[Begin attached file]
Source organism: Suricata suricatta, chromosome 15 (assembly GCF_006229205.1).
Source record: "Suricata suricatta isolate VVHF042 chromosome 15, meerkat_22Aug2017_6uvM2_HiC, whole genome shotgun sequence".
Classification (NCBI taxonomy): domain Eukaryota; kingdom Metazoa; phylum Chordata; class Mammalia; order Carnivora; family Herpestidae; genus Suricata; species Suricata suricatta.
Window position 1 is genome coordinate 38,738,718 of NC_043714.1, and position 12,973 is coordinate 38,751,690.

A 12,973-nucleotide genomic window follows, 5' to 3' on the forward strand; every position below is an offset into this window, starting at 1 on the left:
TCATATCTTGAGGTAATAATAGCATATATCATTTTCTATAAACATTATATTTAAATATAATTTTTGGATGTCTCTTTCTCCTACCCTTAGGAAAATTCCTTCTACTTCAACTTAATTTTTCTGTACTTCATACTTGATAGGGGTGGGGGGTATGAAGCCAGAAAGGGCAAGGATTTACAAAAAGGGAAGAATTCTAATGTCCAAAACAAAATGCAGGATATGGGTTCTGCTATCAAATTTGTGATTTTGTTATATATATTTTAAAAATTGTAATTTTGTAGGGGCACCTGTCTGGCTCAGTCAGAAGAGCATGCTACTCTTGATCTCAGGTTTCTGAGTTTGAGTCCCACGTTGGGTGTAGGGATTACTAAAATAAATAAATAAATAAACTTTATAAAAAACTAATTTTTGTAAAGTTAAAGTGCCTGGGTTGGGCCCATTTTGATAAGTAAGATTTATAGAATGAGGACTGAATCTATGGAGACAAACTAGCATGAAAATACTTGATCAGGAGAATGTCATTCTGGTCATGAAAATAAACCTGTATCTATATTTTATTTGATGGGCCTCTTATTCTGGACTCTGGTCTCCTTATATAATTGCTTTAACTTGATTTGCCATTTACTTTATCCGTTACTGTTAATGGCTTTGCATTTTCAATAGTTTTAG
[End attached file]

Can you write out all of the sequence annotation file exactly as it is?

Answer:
Source organism: Suricata suricatta, chromosome 15 (assembly GCF_006229205.1).
Source record: "Suricata suricatta isolate VVHF042 chromosome 15, meerkat_22Aug2017_6uvM2_HiC, whole genome shotgun sequence".
Classification (NCBI taxonomy): domain Eukaryota; kingdom Metazoa; phylum Chordata; class Mammalia; order Carnivora; family Herpestidae; genus Suricata; species Suricata suricatta.
Window position 1 is genome coordinate 38,738,718 of NC_043714.1, and position 12,973 is coordinate 38,751,690.

A 12,973-nucleotide genomic window follows, 5' to 3' on the forward strand; every position below is an offset into this window, starting at 1 on the left:
TCATATCTTGAGGTAATAATAGCATATATCATTTTCTATAAACATTATATTTAAATATAATTTTTGGATGTCTCTTTCTCCTACCCTTAGGAAAATTCCTTCTACTTCAACTTAATTTTTCTGTACTTCATACTTGATAGGGGTGGGGGGTATGAAGCCAGAAAGGGCAAGGATTTACAAAAAGGGAAGAATTCTAATGTCCAAAACAAAATGCAGGATATGGGTTCTGCTATCAAATTTGTGATTTTGTTATATATATTTTAAAAATTGTAATTTTGTAGGGGCACCTGTCTGGCTCAGTCAGAAGAGCATGCTACTCTTGATCTCAGGTTTCTGAGTTTGAGTCCCACGTTGGGTGTAGGGATTACTAAAATAAATAAATAAATAAACTTTATAAAAAACTAATTTTTGTAAAGTTAAAGTGCCTGGGTTGGGCCCATTTTGATAAGTAAGATTTATAGAATGAGGACTGAATCTATGGAGACAAACTAGCATGAAAATACTTGATCAGGAGAATGTCATTCTGGTCATGAAAATAAACCTGTATCTATATTTTATTTGATGGGCCTCTTATTCTGGACTCTGGTCTCCTTATATAATTGCTTTAACTTGATTTGCCATTTACTTTATCCGTTACTGTTAATGGCTTTGCATTTTCAATAGTTTTAG